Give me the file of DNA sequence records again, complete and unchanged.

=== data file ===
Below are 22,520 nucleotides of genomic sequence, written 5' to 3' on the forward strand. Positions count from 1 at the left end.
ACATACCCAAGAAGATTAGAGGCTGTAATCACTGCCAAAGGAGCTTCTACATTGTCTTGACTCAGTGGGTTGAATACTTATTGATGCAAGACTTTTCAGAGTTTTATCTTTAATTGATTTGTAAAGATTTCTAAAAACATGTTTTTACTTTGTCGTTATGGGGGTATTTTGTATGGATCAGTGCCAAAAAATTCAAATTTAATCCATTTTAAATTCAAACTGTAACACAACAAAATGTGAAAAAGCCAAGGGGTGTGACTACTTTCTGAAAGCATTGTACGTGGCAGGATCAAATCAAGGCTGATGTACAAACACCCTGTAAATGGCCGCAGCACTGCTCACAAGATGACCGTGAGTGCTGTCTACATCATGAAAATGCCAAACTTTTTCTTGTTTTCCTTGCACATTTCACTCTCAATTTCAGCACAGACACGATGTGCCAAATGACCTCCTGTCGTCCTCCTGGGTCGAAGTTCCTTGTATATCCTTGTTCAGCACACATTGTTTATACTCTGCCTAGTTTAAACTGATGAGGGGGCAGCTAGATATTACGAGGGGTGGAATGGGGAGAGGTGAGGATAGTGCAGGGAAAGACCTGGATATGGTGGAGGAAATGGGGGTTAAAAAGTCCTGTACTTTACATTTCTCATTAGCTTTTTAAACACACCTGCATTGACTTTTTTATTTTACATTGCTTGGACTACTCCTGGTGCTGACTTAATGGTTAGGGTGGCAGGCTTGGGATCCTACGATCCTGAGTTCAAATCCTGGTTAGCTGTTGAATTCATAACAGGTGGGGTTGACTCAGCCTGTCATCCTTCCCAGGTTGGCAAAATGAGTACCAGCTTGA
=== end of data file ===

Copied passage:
Below are 22,520 nucleotides of genomic sequence, written 5' to 3' on the forward strand. Positions count from 1 at the left end.
ACATACCCAAGAAGATTAGAGGCTGTAATCACTGCCAAAGGAGCTTCTACATTGTCTTGACTCAGTGGGTTGAATACTTATTGATGCAAGACTTTTCAGAGTTTTATCTTTAATTGATTTGTAAAGATTTCTAAAAACATGTTTTTACTTTGTCGTTATGGGGGTATTTTGTATGGATCAGTGCCAAAAAATTCAAATTTAATCCATTTTAAATTCAAACTGTAACACAACAAAATGTGAAAAAGCCAAGGGGTGTGACTACTTTCTGAAAGCATTGTACGTGGCAGGATCAAATCAAGGCTGATGTACAAACACCCTGTAAATGGCCGCAGCACTGCTCACAAGATGACCGTGAGTGCTGTCTACATCATGAAAATGCCAAACTTTTTCTTGTTTTCCTTGCACATTTCACTCTCAATTTCAGCACAGACACGATGTGCCAAATGACCTCCTGTCGTCCTCCTGGGTCGAAGTTCCTTGTATATCCTTGTTCAGCACACATTGTTTATACTCTGCCTAGTTTAAACTGATGAGGGGGCAGCTAGATATTACGAGGGGTGGAATGGGGAGAGGTGAGGATAGTGCAGGGAAAGACCTGGATATGGTGGAGGAAATGGGGGTTAAAAAGTCCTGTACTTTACATTTCTCATTAGCTTTTTAAACACACCTGCATTGACTTTTTTATTTTACATTGCTTGGACTACTCCTGGTGCTGACTTAATGGTTAGGGTGGCAGGCTTGGGATCCTACGATCCTGAGTTCAAATCCTGGTTAGCTGTTGAATTCATAACAGGTGGGGTTGACTCAGCCTGTCATCCTTCCCAGGTTGGCAAAATGAGTACCAGCTTGA